You can’t do email in your browser

I have a new email address which is administered via Google’s G-Suite and ignoring the fact that the Gmail interface is terrible and appears to have been designed by a committee of non-UX trained individuals, I’m not sure how productive you can be when your email sits so closely alongside your other online activities.

I’m a firm believer in running your email from a native email application, not just because they have (on the whole) better interfaces, but because you can turn them off and ignore them allowing you to get on with your tasks without the constant reminder of emails popping in to your inbox calling for your attention.

Emails can be intrusive things which disrupt your flow of productivity and, according to research from the Future Work Centre*, can also be a cause of ‘toxic stress’, so why wouldn’t you want to put them away and deal with them on your own terms?

“There might be an important email I need to know about” is often the cry when you tell people to ignore their emails for a period of time, but if it’s that urgent why are people emailing you and not calling you?

It’s only this matter of urgency that makes us think we need to be available on email all the time, not the matter of importance. It can be important and still be dealt with later in the day rather than now, and if it’s urgent then the sender is choosing an approach for their communication that doesn’t match with their desires.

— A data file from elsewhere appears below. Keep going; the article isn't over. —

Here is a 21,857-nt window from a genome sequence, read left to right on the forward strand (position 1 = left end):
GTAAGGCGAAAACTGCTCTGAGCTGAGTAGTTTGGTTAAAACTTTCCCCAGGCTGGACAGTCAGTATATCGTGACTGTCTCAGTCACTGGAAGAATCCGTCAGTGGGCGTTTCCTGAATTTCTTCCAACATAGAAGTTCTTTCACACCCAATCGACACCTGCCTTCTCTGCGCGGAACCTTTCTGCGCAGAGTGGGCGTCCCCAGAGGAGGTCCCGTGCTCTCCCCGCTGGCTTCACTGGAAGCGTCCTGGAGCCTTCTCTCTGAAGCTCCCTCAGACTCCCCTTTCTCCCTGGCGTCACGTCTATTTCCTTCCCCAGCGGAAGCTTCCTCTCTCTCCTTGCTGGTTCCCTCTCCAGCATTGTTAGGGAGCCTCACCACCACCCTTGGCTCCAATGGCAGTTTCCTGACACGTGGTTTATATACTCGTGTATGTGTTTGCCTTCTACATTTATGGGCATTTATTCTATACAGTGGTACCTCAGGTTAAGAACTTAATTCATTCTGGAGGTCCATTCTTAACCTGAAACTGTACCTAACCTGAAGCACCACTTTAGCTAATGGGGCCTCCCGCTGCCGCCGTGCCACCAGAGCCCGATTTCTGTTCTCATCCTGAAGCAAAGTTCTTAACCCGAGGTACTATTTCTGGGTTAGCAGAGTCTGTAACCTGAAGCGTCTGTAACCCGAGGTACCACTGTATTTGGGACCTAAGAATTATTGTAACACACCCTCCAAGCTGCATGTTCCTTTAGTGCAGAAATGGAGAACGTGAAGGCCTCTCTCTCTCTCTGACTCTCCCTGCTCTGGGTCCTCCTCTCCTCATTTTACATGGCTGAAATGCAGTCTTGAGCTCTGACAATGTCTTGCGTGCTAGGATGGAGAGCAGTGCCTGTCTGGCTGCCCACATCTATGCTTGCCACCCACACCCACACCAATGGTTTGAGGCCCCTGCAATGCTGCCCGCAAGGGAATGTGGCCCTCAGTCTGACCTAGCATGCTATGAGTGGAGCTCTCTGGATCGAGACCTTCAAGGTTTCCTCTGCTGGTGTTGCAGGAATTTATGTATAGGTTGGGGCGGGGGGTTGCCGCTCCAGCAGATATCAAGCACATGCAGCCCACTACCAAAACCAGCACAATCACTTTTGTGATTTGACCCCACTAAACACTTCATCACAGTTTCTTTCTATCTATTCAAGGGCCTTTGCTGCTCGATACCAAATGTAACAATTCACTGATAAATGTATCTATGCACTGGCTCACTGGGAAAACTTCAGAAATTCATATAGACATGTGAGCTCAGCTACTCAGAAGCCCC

You might have a hundred things you must get through in the course of the week, and it’s your job to protect your own time so that you can get these things done. Part of that is screening yourself from interruptions that will stop you making your way through the hundred things, and a major cause of interruptions is email.

Yes, you may be in a role that is focused on responding to incoming enquiries, but I’d still argue that you can do this by checking emails at regular intervals rather than as and when they come in.

If something comes in that really needs immediate intervention then I’d recommend introducing something that will cause a secondary alert (for example create a rule in your email application that makes a noise on your laptop when the rule is met). This way you’ll know there is something urgent.

Outside of these really urgent emails just set yourself a schedule to check your emails and deal with their contents. It could be once an hour, or it could be once a day, the point is that you start getting back the control over your work day, instead of letting others take control.

If people kept turning up at your desk every couple of minutes and asking you to do things you’d soon get annoyed, and that’s ultimately what emails are. They’re people elsewhere giving you something to do (even if that thing is only reading the email).

Take the first step today to take control of your email and stop it controlling you.

* http://www.telegraph.co.uk/news/2016/03/22/psychologists-warn-constant-email-notifications-are-toxic-source/

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